- One twelfth of the time from sunrise to sunset. As a consequence, hours on summer days were longer than on winter days, their length varying with latitude and even, to a small extent, with the local weather (since it affects the atmosphere's index of refraction). For this reason, these hours are sometimes called temporal, seasonal, or unequal hours. Romans, Greeks and Jews of the ancient world used this definition (although Jews of the Old Testament period did not have a word for hour and did not keep time this way);4 as did the ancient Chinese and Japanese. The Romans and Greeks also divided the night into three or four night watches, but later the night (the time between sunset and sunrise) was also divided into twelve hours. When, in post-classical times, a clock showed these hours, its period had to be changed every morning and evening (for example by changing the length of its pendulum), or it had to keep to the position of the Sun on the ecliptic (see Prague Astronomical Clock).
- One twenty-fourth of the apparent solar day (between one noon and the next, or between one sunset and the next). As a consequence hours varied a little, as the length of an apparent solar day varies throughout the year. When a clock showed these hours it had to be adjusted a few times in a month. These hours were sometimes referred to as equal or equinoctial hours.
- One twenty-fourth of the mean solar day. See solar time for more information on the difference to the apparent solar day. When an accurate clock showed these hours it virtually never had to be adjusted. However, as the Earth's rotation slows down, this definition has been abandoned. See UTC.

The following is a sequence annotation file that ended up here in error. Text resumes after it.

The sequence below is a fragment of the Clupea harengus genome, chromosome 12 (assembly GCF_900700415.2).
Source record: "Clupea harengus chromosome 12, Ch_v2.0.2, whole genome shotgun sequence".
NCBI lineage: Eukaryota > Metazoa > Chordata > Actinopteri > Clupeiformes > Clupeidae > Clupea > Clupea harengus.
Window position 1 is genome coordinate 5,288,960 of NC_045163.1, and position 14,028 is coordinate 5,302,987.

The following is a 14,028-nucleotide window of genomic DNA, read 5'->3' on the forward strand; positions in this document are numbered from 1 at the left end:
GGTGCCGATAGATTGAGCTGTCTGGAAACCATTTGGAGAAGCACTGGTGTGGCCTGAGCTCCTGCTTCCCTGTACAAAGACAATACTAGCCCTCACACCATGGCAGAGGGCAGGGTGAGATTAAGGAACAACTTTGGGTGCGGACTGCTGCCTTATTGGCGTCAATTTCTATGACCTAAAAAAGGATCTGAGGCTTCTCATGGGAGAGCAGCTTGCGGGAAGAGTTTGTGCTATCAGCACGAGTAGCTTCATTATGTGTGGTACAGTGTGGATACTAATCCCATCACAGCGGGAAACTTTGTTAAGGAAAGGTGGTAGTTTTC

Many different ways of counting the hours have been used. Because sunrise, sunset, and, to a lesser extent, noon, are the conspicuous points in the day, starting to count at these times was, for most people in most early societies, much easier than starting at midnight. However, with accurate clocks and modern astronomical equipment (and the telegraph or similar means to transfer a time signal in a split-second), this issue is much less relevant.
In ancient and medieval cultures, the counting of hours generally started with sunrise. Before the widespread use of artificial light, societies were more concerned with the division between night and day, and daily routines often began when light was sufficient.5
Sunrise marked the beginning of the first hour (the zero hour), the middle of the day was at the end of the sixth hour and sunset at the end of the twelfth hour. This meant that the duration of hours varied with the season. In the Northern hemisphere, particularly in the more northerly latitudes, summer daytime hours were longer than winter daytime hours, each being one twelfth of the time between sunrise and sunset. These variable-length hours were variously known as temporal, unequal, or seasonal hours and were in use until the appearance of the mechanical clock, which furthered the adoption of equal length hours.5